Rebecca Kaufman’s The Gunners follows six childhood friends who become like family to each other, playing together and finding their way from childhood into adult life. Then one of them stops speaking to the others and won’t say why. Years later, her suicide forces them back together for her funeral where the truth about what happened between them is finally faced. ‘This is a generous and poignant novel about the difficulty – and the joy – of being a true friend’ according to the publishers. I do like a novel that revisits childhood friendships; lots of potential for dark secrets and character development.

I read Magda Szabo’s Iza’s Ballad on holiday in Antwerp and regretted it. It’s a book that deserves more attention than a short city break allows. I’m determined that won’t happen with Katalin Street which follows the sole surviving family of the three who grew up together on the same street in pre-war Budapest, picking their story up in the Soviet era. ‘Magda Szabo conducts a clear-eyed investigation into the ways in which we inflict suffering on those we love. Katalin Street, which won the 2007 Prix Cevennes for Best European novel, is a poignant, somber, at times harrowing book, but beautifully conceived and truly unforgettable’ say the publishers. I’m hoping for more of the quiet understatement and elegant prose that struck me in Iza’s Ballad.Cover image

Gerald Murane’s Border Districts takes us somewhere entirely different. A man moves to an isolated town intending to spend his last years casting his mind back over a lifetime of reading and considering which characters, metaphors and lines of glittering prose have caught in his memory. ‘Feeling an increasing urgency to put his mental landscape in order, the man sets to work cataloguing this treasure, little knowing where his `report’ will lead and what secrets will be brought to light’ say the publishers. This is the first book by Murane to be published in the UK, apparently, which seems surprising given he’s a literary star in his native Australia. Kim at Reading Matters is a big fan.

Lightening the tone a little after two rather sombre sounding novels, Oyinkan Braithwaite’s My Sister, the Serial Killer sounds darkly humorous. Korede’s sister has issued yet another cry for help after ridding herself of her third boyfriend. Korede jumps to, disposing of the body, but alarm bells start to ring when Ayoola begins dating the man Korede’s had her eye on for some time. Ayobami Adebayo has called it ‘Disturbing, sly and delicious’ which is what’s caught my eye with this one.

‘Delicious’ is a word which may well apply to Pascal Pujol’s Little Culinary Triumphs set in Montmartre where Sandrine is eager to set up a restaurant and willing to go to any lengths to do so. ‘A carousel of extravagant characters follows: the giant Senegalese man, Toussaint N’Diaye; the magical chef, Vairam; the extravagantly flatulent Alsatian, Schmutz and his twelve-year-old daughter Juliette—IQ 172!; the alluring psychologist and Kama Sutra specialist, Annabelle Villemin-Dubreuil’ promises the publisher but all does not go well, apparently.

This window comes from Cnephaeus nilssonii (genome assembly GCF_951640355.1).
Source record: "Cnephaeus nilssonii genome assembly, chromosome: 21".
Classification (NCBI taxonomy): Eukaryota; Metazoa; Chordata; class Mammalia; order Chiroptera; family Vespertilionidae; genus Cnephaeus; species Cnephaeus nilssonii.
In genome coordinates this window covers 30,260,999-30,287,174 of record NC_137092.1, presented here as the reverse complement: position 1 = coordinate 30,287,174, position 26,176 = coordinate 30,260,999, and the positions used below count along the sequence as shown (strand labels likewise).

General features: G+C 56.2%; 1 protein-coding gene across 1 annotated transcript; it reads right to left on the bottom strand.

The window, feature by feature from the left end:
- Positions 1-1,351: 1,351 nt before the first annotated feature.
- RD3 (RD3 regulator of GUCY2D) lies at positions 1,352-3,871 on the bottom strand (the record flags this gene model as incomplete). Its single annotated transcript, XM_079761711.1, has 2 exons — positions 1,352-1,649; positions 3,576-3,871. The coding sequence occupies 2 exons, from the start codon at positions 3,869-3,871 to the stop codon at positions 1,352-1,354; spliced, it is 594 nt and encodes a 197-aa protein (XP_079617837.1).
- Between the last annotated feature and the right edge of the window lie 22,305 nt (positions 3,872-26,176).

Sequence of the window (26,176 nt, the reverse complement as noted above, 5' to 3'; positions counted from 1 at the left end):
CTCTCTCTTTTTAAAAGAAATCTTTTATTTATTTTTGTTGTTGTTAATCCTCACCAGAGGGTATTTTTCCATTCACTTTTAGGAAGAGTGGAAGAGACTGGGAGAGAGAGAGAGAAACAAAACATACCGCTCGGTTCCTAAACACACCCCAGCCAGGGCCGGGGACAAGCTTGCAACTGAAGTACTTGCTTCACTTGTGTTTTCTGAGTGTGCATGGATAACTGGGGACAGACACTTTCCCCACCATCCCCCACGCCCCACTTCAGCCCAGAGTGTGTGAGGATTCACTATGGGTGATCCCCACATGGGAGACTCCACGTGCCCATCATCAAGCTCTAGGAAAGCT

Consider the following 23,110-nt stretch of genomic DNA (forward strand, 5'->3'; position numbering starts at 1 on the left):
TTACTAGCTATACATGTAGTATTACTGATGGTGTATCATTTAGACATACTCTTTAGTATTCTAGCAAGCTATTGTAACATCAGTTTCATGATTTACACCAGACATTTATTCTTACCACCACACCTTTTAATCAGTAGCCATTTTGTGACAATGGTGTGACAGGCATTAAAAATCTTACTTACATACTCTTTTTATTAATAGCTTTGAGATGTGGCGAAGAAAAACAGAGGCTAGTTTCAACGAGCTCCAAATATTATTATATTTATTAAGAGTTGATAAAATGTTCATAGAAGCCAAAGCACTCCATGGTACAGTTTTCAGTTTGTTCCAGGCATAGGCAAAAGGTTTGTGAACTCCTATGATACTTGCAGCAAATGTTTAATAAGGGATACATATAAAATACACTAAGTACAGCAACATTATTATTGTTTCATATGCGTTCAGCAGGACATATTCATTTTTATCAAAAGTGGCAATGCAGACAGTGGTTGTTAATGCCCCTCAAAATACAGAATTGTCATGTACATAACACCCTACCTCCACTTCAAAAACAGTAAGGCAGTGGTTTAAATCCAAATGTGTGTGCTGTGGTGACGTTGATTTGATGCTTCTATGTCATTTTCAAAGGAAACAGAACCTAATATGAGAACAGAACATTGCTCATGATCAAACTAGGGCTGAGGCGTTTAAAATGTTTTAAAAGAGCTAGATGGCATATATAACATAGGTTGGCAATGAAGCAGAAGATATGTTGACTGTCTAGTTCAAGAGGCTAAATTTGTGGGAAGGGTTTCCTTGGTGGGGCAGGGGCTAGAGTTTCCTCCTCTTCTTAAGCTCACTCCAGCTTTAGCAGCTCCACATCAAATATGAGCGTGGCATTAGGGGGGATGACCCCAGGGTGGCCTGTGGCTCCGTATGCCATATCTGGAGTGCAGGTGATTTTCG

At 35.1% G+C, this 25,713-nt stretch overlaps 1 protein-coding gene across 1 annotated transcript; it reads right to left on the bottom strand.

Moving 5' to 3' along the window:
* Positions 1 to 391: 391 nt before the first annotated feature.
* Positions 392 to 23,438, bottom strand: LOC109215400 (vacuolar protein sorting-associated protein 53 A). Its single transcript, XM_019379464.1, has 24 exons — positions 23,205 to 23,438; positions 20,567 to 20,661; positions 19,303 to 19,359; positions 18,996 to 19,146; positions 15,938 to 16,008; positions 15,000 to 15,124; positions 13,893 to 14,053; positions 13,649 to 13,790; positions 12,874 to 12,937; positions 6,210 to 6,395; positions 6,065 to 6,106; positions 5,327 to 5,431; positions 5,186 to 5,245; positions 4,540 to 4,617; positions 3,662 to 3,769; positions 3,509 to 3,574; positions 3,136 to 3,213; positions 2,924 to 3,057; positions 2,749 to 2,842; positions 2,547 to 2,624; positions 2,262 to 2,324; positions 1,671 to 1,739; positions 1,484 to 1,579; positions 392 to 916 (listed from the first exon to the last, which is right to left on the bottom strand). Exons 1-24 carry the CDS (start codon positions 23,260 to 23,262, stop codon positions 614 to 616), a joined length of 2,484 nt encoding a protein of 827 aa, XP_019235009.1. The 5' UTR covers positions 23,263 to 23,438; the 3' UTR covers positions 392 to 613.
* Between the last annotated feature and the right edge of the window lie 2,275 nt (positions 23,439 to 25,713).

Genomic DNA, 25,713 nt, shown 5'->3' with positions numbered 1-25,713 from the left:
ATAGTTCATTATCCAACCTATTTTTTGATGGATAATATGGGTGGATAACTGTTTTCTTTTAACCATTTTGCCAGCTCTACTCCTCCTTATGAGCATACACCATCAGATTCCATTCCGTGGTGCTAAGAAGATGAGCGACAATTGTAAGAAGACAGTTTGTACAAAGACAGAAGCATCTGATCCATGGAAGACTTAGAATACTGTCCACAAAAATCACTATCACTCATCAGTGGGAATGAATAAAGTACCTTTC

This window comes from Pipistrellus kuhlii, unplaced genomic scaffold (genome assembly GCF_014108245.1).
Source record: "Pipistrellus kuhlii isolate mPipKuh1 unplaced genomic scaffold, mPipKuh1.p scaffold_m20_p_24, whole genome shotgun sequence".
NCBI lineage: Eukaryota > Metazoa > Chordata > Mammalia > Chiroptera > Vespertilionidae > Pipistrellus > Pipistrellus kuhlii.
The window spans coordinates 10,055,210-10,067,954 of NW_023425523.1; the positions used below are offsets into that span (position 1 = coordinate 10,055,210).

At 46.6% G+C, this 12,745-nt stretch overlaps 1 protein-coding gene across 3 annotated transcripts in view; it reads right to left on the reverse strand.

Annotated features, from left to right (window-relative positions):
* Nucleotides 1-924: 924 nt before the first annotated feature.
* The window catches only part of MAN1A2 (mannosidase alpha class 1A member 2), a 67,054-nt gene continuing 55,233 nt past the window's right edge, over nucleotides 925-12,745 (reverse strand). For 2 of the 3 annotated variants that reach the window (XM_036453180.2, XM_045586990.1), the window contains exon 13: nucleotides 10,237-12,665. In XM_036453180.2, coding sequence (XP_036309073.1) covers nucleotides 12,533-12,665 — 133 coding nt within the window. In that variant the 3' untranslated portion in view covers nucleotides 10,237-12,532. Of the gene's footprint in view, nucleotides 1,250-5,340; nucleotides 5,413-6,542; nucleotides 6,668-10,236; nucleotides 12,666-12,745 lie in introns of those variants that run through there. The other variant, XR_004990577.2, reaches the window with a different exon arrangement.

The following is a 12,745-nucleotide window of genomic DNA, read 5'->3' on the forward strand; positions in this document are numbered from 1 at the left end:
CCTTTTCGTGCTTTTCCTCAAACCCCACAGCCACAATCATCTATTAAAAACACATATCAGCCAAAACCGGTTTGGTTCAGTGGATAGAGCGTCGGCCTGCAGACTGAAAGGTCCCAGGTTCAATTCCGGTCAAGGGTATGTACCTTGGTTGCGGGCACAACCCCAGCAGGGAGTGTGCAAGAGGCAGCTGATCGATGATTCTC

Cover imageI’m ending this preview with Diane Setterfield’s nineteenth-century set Once Upon a River which sounds like a piece of good old-fashioned storytelling, entirely appropriate for January evenings. A stranger knocks on the door of a riverside inn, badly injured and holding the body of a drowned girl in his arms. Hours later, the girl revives. Who is she, and how has she survived? It’s been over twelve years since the publication of Setterfield’s debut, The Thirteenth Tale, the book for which she’s best known, and I’m sure this one will be eagerly anticipated.

That’s it for January. A click on a title will take you to a more detailed synopsis if any take your fancy and if you’d like to catch up with the first instalment it’s here. Paperbacks soon…

Books of the Year 2018: Part Four

Cover imageOctober and early November were spent reading for my shadow judging stint for the Young Writer of the Year Award, a thoroughly enjoyable experience not least because it meant I met several bloggers who’ve I’ve exchanged views with over the years. The judges plumped for Adam Weymouth’s proper piece of travel writing, Kings of the Yukon but we shadow judges chose Imogen Hermes Gowar’s The Mermaid and Mrs Hancock which, ironically, I hadn’t expected to enjoy as much as I did, not being a fan of historical fiction. It begins in 1785 with a Deptford merchant taking delivery of a wizened figure said to be a mermaid. Across town, a courtesan sits pondering what to do now her patron has died. Gowar’s novel has more than a touch of the morality tale about it along the lines of Thackeray’s Vanity Fair or Michel Faber’s The Crimson Petal and the White, exploring the position of women in eighteenth-century society all wrapped up in a good old-fashioned bit of storytelling replete with period detail and a pleasing helping of sly wit.